What I do think it does is change the focus back on the election to the fact that this can affect everyone and does affect everyone, and the president can't suggest so otherwise. And, Joe Biden's message that has been consistent and clear about health care, about safety, about this pandemic, I think rings louder and louder and that's --

COOPER: That's a really important point. That's a really important point that you made and I hadn't thought of it a) because I'm not as smart as you, and b) because it's 5:00 a.m. and --

[05:35:06]

ROSEN: Oh, you are.

COOPER: -- I haven't been doing anything. But I think that's a really key point.

The president clearly wanted to be talking about anything other than coronavirus in this next stretch of time and that was clear from all the things he'd been doing and saying. It's impossible now not to talk about coronavirus --

ROSEN: Right.

COOPER: -- because he, himself, has it. And that is a message which speaks very loudly to the entire world. A good point.

Hilary Rosen, I appreciate it. Thank you very much.

ROSEN: Take care.

COOPER: Ahead, Dr. Sanjay Gupta is back. Our breaking news coverage continues.

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[05:40:21]

COOPER: Our breaking news continues.

U.S. President Donald Trump and first lady Melania Trump said to be doing well, according to the White House doctor, after testing positive for COVID-19. They're now in isolation at the White House. In a statement, the White House doctor says the president will carry out his duties without disruption.

The results came just a few hours after we learned his -- or at least our knowledge of the results came just a few hours after we learned that his top adviser Hope Hicks also tested positive for the virus. Hicks has traveled with the president a number of times over the past few days. Was at Tuesday's debate, was in -- they were together Wednesday at another campaign event in Minnesota, often seen without masks.

Chief medical correspondent Dr. Sanjay Gupta is back with me now.

So, Sanjay, just in hindsight, the -- was the Trump-Biden debate, on Tuesday, set up in a safe enough way? I mean, obviously, we had -- we've talked about them.

They were socially-distant. They were probably more than six feet. I'm not sure of the exact distance but it looks anywhere from maybe eight to 10 feet distance from each other.

But they were looking at each other. The president was yelling loud and stuff was coming out of both people's mouths.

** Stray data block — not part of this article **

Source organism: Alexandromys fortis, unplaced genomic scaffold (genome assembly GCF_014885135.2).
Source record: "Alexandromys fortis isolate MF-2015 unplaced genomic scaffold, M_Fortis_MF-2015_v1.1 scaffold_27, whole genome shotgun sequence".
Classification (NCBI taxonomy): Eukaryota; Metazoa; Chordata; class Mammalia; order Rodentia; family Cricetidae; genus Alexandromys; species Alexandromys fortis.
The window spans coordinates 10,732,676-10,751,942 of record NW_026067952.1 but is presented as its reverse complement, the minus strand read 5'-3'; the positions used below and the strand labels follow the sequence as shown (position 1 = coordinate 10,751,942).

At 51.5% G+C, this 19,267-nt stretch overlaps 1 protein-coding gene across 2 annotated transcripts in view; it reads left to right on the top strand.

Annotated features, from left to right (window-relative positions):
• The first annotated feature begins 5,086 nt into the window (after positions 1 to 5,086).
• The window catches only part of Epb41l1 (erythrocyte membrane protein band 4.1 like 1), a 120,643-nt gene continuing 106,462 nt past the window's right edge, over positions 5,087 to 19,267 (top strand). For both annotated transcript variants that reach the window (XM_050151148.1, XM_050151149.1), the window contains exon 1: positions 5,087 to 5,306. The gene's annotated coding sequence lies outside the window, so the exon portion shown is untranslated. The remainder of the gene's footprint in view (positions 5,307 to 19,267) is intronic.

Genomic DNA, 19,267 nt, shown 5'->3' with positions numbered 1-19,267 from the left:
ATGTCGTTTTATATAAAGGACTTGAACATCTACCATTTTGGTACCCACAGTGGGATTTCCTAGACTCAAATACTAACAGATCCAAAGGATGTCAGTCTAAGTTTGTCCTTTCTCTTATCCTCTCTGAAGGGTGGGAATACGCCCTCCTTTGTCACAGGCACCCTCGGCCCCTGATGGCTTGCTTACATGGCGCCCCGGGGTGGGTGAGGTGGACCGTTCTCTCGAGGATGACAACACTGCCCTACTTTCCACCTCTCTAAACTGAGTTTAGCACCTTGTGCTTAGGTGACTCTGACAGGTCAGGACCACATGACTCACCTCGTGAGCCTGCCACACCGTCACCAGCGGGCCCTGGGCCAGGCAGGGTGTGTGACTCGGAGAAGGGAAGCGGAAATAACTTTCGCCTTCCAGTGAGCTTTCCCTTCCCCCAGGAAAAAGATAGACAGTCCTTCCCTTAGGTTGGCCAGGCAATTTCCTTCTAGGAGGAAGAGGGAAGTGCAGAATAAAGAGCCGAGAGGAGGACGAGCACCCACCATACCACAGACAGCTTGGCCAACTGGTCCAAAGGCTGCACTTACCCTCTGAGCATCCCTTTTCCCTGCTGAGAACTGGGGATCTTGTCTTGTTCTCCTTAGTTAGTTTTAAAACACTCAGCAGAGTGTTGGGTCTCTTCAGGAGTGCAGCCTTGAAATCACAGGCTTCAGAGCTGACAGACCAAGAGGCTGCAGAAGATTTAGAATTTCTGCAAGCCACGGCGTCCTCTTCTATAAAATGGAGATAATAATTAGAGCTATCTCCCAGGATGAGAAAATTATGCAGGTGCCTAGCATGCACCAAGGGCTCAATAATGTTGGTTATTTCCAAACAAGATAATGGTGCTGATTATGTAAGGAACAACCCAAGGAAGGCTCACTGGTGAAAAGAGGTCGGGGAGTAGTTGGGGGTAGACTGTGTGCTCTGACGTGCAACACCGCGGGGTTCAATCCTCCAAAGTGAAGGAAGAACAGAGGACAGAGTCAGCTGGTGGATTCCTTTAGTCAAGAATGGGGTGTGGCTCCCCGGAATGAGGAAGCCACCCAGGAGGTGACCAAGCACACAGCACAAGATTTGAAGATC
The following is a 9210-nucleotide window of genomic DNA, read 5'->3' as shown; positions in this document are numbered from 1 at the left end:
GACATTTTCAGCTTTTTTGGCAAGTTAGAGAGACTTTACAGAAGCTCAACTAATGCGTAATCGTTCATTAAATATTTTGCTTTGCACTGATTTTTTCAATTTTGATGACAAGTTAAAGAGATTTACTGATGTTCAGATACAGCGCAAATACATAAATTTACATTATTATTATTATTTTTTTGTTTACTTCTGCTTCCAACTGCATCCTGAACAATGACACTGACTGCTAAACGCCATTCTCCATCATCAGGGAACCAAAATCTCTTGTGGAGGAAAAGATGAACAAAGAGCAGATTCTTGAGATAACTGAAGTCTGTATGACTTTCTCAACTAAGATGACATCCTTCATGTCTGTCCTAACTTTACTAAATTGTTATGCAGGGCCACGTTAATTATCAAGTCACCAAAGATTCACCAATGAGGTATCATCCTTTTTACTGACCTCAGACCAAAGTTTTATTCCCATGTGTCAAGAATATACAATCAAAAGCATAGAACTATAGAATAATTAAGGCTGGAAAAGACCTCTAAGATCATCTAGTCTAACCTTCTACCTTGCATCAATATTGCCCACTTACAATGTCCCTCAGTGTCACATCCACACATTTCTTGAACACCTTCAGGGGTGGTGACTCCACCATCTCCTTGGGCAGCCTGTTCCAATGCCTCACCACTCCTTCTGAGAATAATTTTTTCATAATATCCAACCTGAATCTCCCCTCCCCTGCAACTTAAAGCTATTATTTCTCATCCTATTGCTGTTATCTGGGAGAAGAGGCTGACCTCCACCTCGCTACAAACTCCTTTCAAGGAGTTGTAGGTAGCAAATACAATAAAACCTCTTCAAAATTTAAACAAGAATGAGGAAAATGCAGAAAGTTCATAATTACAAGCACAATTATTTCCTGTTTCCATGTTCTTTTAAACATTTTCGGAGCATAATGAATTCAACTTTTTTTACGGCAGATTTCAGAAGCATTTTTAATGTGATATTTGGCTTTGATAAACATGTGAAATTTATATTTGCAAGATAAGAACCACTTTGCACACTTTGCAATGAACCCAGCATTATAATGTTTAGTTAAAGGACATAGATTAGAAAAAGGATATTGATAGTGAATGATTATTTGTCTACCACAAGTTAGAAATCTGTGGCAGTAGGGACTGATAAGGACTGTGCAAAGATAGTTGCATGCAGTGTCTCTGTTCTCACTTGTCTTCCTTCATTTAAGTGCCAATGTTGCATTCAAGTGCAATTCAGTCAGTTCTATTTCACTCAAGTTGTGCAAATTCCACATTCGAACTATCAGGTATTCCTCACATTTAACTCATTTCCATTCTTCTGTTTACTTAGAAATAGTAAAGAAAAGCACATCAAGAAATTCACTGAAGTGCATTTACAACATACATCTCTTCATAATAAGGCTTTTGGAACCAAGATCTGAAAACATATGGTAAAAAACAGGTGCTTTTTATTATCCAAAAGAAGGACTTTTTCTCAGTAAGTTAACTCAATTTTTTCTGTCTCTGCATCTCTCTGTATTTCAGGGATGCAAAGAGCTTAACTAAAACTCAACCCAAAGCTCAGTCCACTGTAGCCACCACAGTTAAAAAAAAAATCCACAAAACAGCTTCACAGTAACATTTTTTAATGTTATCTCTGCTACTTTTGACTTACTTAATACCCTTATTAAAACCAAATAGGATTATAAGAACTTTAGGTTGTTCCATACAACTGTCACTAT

DR. SANJAY GUPTA, CNN CHIEF MEDICAL CORRESPONDENT: Yes.

COOPER: Was it safe?

GUPTA: Well, I think -- I don't think you could say it was safe. I think you can say that they tried to do the best job they can -- they could in setting that up in the midst of a -- of a pandemic with a very contagious virus that's circulating. I mean, it is worth pointing out that both men are considered vulnerable.

And my parents are in their 70s. They live in Florida and they've been basically told to stay at home since March. They watch this and they think well, we're staying at home for the last several months and two people around our age are up there in this sort of setting.

So I don't think you could say that it was safe. And now, in retrospect, given what has happened -- the president being diagnosed now with COVID -- you have to go back and really evaluate these situations again.

Was there a significant amount of potential spread there? And I think the answer is going to come back yes. I mean, people are going to have to be tested now and maybe even quarantined as a result of that event.

COOPER: So if -- we know that they both -- we were told, I should say, that both received -- both took tests -- COVID tests before that debate. Whether -- assume they took it the same day. Don't know for sure exactly what time they took it.

Is it safe to say that the president was not positive then if there was a COVID test done?

GUPTA: Well -- so, here's how I would look at that.

First of all, you can have a false-negative test. So that's one of the concerns about these tests all along is that they're pretty -- they're pretty valuable if you get a positive result back. Then you know you have it.

If you get a negative result back, is it a true negative, is it a false negative? You don't know. You shouldn't predicate all of your behavior then on that. You should still wear a mask, keep physical distance -- all that sort of stuff.